John Roach, a marketing visionary who helped make the home computer ubiquitous in the late 1970s by introducing the fully assembled Tandy TRS-80 for $599.95 or less through RadioShack chain stores, died on Sunday in Fort Worth. He was 83.
His death, in a hospital, was confirmed by his wife, Jean Roach. No cause was given.
Mr. Roach already had college experience fiddling with refrigerator-size mainframes by 1967, when he joined the Tandy Corporation, a Texas conglomerate that was founded as a leather goods company and included RadioShack and its thousands of franchised dealers in electronics farrago.
He was instrumental in prodding Tandy to venture into the computer market. At the time, most small computers were sold as kits to be assembled by hobbyists, but Mr. Roach believed that consumers would welcome a model that they just needed to plug in.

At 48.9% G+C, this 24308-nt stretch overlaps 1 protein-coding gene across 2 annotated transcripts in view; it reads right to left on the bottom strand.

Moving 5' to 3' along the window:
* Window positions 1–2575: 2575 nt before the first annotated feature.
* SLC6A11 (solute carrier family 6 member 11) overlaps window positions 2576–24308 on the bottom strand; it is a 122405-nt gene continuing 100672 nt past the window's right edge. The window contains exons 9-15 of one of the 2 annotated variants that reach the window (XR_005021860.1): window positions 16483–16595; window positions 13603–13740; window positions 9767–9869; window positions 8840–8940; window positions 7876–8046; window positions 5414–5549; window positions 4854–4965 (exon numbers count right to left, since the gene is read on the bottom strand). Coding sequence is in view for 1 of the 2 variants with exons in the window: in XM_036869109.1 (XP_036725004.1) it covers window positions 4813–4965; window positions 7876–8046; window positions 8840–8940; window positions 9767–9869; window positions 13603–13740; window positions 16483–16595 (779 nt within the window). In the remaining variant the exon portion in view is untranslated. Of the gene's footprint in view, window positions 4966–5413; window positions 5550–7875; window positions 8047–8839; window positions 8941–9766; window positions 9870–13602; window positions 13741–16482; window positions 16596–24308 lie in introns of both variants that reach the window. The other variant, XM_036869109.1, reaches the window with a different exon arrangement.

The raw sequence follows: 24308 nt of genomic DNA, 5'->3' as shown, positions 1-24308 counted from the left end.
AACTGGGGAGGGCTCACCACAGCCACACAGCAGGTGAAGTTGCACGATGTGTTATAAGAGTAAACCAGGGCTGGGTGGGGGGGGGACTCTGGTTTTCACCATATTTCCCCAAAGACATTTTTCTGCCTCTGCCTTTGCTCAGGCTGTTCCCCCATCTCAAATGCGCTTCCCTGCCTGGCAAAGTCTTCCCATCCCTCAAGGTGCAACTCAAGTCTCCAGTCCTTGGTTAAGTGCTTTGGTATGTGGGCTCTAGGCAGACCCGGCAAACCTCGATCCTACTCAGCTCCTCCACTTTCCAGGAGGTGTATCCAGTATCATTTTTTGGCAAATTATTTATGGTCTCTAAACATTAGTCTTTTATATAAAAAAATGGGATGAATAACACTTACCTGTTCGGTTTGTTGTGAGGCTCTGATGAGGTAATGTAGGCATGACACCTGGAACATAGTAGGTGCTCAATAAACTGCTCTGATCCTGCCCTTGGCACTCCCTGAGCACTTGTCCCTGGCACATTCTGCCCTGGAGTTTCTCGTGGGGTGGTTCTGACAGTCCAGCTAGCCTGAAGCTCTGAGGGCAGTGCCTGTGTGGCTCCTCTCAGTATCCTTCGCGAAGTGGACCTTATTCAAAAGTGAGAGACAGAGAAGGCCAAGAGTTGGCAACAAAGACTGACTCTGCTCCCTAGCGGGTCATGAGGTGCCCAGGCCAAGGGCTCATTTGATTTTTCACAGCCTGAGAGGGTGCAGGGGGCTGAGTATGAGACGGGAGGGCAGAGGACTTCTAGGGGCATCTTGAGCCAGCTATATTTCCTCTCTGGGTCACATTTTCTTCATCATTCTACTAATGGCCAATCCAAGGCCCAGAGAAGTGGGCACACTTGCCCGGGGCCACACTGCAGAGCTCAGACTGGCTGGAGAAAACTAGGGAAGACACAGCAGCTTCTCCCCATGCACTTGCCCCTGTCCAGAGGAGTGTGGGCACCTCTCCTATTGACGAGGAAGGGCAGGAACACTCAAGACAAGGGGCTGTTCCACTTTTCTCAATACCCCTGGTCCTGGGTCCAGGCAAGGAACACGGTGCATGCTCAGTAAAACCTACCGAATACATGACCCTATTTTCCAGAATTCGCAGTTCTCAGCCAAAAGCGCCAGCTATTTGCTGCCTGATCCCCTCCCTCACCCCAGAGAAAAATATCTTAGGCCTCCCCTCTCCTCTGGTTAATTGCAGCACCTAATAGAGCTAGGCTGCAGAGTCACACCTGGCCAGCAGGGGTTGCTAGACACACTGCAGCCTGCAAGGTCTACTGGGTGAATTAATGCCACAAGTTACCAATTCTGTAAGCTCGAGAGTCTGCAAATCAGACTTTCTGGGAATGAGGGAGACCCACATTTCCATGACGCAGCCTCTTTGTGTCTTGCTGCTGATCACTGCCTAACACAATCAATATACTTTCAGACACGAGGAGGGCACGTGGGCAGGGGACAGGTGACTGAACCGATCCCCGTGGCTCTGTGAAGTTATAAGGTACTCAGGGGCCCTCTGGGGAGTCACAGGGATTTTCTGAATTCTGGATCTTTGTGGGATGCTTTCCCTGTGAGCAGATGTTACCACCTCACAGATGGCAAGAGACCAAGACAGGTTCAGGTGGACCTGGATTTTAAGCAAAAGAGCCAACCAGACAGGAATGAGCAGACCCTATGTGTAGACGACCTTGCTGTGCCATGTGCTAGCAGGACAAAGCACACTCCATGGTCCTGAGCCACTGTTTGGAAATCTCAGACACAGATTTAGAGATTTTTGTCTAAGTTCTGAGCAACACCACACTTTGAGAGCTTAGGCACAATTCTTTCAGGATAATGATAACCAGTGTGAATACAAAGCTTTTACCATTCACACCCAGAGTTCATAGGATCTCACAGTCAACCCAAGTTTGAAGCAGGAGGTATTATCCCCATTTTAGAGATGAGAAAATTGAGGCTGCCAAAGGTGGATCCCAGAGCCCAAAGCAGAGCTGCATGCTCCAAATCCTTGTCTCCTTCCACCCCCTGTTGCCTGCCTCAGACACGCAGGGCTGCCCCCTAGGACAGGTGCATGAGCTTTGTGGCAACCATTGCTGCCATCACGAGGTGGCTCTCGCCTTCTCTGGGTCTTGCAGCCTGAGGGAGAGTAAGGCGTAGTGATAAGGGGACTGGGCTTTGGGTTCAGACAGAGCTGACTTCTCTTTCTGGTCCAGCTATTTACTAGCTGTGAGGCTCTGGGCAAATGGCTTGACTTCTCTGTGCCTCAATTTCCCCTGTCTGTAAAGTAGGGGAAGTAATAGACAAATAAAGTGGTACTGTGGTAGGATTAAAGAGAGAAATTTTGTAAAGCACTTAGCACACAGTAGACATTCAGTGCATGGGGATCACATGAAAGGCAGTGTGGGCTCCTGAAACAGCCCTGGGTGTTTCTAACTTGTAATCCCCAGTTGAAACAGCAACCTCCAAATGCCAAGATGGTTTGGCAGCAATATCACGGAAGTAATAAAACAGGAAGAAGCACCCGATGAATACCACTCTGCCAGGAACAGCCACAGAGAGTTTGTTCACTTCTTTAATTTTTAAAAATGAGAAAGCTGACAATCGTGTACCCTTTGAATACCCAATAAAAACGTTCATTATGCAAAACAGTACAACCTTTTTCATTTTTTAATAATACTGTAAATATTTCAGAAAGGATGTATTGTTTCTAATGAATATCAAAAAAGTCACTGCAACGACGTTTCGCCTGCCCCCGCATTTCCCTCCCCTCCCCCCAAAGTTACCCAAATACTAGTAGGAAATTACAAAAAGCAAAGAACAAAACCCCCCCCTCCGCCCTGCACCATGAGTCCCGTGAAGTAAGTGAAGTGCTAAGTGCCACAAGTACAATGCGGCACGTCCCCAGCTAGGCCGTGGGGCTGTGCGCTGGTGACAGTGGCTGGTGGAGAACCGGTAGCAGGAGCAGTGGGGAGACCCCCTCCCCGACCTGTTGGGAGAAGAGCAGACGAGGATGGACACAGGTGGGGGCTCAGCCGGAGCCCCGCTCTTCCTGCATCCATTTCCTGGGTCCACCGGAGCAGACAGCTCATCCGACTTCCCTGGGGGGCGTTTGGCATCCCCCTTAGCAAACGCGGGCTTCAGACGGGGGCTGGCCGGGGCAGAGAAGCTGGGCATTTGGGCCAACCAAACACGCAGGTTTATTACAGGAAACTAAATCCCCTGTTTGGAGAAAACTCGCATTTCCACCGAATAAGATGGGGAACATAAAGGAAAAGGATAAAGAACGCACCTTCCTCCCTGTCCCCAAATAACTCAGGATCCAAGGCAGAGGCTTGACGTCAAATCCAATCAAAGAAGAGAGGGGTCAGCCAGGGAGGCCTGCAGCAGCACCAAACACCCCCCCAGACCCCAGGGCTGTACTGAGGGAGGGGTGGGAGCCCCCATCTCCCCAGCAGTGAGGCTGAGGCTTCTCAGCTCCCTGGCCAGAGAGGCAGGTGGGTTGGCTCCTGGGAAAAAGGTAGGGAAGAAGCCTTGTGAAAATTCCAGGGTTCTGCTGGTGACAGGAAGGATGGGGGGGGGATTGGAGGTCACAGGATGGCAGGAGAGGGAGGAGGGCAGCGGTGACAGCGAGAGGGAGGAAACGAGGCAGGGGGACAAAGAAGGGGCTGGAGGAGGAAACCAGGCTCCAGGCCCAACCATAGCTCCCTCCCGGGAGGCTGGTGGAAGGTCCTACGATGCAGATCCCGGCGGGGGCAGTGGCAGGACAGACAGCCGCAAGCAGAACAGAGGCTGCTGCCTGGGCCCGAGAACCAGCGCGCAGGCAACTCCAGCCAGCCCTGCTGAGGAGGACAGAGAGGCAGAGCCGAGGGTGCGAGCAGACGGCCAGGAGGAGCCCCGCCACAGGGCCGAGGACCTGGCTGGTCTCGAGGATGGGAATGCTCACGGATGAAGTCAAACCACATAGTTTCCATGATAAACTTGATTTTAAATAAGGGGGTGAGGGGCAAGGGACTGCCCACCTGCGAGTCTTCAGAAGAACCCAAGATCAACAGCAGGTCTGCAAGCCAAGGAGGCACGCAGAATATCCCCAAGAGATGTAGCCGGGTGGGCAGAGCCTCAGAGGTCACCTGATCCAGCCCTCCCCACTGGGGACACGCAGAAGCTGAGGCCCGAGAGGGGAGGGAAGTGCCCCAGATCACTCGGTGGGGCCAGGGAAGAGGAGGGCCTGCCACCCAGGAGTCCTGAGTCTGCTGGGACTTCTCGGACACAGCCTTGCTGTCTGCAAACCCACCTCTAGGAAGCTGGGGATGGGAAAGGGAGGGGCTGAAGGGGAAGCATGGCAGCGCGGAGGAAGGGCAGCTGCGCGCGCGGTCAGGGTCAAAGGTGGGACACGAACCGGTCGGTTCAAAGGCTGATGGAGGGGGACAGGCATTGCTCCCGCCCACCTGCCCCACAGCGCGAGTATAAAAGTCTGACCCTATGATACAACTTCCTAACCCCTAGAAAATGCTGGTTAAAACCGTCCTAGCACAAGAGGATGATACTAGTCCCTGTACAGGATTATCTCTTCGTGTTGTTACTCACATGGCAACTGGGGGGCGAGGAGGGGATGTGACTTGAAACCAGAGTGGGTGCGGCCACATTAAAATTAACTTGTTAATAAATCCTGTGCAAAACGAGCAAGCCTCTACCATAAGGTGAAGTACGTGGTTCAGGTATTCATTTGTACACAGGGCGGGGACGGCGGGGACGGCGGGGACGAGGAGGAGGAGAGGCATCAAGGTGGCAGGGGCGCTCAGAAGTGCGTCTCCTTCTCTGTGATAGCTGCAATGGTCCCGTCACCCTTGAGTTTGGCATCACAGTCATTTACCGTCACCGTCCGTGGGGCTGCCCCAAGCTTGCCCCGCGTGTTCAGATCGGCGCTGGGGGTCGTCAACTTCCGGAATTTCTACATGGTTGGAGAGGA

His team presented the original TRS-80 prototype — cobbled together from a black-and-white RCA monitor, a keyboard and a videocassette recorder — to Tandy’s chief executive, Charles Tandy, and to Lewis Kornfeld, the president of RadioShack, in January 1977.
The Apple 1 had been introduced the year before, and Commodore and other companies were marketing their own home computers, but the TRS-80 (the initials stood for Tandy RadioShack) quickly became, for a time, the most popular computer on the market.
“Charles blew a little smoke and said, ‘Build a thousand and if we can’t sell them, we will use them in the store for something,’” Mr. Roach recalled in remarks to the Fort Worth Executive Round Table last month.
“We were finally able to ship some machines in September and shipped 5,000 that year, all we could assemble,” Mr. Roach said. “Our competitors shipped none.”